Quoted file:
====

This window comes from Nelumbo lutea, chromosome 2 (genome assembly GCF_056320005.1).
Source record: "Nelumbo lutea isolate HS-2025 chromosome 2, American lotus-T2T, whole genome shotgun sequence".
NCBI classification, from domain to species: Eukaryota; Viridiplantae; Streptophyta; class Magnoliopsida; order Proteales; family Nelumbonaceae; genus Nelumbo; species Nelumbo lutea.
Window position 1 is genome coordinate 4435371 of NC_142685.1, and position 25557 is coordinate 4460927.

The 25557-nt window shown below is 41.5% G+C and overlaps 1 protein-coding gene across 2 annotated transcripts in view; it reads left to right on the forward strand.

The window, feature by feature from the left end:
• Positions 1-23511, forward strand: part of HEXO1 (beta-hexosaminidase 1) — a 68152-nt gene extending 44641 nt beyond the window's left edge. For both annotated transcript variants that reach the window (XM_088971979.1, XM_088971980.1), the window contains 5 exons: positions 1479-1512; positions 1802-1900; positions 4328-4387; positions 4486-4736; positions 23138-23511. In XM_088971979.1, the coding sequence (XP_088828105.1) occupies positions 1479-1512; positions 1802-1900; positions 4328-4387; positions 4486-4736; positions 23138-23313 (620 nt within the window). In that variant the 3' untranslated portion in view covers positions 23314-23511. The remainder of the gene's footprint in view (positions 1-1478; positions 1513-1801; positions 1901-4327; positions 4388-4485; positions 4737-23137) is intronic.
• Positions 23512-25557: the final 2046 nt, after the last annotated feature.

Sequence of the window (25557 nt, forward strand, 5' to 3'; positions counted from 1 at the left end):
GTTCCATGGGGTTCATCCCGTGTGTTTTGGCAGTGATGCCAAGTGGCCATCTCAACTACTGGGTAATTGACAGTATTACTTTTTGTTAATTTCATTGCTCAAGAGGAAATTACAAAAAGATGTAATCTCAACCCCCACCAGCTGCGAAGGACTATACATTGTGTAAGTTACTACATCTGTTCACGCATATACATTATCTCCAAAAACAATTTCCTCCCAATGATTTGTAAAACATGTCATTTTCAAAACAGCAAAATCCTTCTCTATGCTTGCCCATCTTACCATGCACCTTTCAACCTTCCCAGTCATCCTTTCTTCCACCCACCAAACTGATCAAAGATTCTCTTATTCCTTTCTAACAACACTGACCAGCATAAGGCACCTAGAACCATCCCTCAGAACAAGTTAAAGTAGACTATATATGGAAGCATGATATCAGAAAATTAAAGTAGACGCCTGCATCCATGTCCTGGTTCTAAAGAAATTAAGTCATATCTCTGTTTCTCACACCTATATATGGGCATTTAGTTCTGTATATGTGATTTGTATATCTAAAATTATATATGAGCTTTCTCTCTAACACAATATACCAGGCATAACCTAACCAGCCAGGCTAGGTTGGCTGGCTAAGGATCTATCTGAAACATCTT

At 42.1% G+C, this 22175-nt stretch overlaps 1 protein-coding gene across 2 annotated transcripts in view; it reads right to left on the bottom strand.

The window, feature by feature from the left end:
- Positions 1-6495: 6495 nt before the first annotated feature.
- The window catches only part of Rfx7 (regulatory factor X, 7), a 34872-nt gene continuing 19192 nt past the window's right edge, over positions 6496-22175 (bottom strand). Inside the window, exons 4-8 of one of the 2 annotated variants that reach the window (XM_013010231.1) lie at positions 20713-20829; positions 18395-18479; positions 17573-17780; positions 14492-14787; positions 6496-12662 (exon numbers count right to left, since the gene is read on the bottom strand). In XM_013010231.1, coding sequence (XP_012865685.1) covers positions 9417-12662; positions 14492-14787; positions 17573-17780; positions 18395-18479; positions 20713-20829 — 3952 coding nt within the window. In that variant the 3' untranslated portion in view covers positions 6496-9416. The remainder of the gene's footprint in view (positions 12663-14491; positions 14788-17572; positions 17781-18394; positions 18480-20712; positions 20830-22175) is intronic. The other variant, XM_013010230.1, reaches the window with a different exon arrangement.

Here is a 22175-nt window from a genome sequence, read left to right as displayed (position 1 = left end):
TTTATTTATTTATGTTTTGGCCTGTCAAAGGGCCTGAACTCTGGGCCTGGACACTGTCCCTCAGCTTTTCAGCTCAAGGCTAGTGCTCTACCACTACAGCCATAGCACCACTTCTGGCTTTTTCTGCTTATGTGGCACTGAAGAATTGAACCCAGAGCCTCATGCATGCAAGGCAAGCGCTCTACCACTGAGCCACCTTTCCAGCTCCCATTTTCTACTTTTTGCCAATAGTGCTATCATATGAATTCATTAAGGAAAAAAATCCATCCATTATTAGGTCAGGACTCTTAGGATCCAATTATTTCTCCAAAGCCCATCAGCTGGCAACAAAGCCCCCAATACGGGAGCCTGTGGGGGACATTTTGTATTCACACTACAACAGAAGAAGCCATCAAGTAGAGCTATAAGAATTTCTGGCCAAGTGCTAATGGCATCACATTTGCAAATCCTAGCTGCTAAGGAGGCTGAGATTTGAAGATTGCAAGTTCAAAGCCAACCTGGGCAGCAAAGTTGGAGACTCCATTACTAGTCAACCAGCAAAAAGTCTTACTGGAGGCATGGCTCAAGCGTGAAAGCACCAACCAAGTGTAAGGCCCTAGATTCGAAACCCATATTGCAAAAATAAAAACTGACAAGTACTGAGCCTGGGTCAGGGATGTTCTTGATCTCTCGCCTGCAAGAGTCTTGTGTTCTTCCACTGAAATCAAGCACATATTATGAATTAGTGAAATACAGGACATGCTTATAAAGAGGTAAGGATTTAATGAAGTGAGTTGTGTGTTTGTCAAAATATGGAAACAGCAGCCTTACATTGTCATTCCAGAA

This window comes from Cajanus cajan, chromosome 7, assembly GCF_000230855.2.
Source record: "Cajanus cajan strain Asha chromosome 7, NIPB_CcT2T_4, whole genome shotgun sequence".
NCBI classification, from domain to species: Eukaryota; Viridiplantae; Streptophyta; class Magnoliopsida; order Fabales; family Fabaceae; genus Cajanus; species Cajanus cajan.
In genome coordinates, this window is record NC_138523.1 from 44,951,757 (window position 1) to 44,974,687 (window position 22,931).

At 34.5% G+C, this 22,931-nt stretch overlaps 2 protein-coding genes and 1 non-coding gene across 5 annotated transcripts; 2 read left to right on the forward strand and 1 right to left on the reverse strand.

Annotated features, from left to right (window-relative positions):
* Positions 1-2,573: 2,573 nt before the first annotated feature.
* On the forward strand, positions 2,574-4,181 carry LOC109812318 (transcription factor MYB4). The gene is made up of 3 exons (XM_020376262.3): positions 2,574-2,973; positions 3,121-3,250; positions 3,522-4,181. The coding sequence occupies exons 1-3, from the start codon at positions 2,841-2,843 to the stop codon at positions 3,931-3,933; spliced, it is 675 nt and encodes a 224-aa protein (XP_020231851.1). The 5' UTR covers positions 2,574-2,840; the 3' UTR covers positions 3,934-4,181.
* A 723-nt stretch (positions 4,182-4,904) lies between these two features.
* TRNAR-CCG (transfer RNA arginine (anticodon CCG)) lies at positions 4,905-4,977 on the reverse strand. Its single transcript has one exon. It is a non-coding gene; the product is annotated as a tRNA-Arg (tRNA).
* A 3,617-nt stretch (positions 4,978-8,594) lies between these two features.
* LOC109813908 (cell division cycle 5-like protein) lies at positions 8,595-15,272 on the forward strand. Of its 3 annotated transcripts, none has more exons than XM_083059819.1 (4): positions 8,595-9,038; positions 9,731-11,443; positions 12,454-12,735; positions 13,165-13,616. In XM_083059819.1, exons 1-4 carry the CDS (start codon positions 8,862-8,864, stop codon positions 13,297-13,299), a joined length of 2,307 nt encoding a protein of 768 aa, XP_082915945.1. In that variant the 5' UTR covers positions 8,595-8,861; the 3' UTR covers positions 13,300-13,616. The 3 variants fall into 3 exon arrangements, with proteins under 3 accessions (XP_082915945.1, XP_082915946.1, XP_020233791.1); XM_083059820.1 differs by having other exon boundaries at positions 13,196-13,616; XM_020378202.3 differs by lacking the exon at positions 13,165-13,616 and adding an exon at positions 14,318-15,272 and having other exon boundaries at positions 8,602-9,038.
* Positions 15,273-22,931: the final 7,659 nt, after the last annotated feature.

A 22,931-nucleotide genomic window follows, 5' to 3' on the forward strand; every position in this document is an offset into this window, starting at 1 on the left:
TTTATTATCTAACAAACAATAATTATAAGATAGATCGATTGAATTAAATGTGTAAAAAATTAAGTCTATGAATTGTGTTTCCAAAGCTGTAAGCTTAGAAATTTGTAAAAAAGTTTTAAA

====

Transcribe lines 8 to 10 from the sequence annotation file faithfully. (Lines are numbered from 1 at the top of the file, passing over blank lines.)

• Positions 23512-25557: the final 2046 nt, after the last annotated feature.

Sequence of the window (25557 nt, forward strand, 5' to 3'; positions counted from 1 at the left end):
GTTCCATGGGGTTCATCCCGTGTGTTTTGGCAGTGATGCCAAGTGGCCATCTCAACTACTGGGTAATTGACAGTATTACTTTTTGTTAATTTCATTGCTCAAGAGGAAATTACAAAAAGATGTAATCTCAACCCCCACCAGCTGCGAAGGACTATACATTGTGTAAGTTACTACATCTGTTCACGCATATACATTATCTCCAAAAACAATTTCCTCCCAATGATTTGTAAAACATGTCATTTTCAAAACAGCAAAATCCTTCTCTATGCTTGCCCATCTTACCATGCACCTTTCAACCTTCCCAGTCATCCTTTCTTCCACCCACCAAACTGATCAAAGATTCTCTTATTCCTTTCTAACAACACTGACCAGCATAAGGCACCTAGAACCATCCCTCAGAACAAGTTAAAGTAGACTATATATGGAAGCATGATATCAGAAAATTAAAGTAGACGCCTGCATCCATGTCCTGGTTCTAAAGAAATTAAGTCATATCTCTGTTTCTCACACCTATATATGGGCATTTAGTTCTGTATATGTGATTTGTATATCTAAAATTATATATGAGCTTTCTCTCTAACACAATATACCAGGCATAACCTAACCAGCCAGGCTAGGTTGGCTGGCTAAGGATCTATCTGAAACATCTT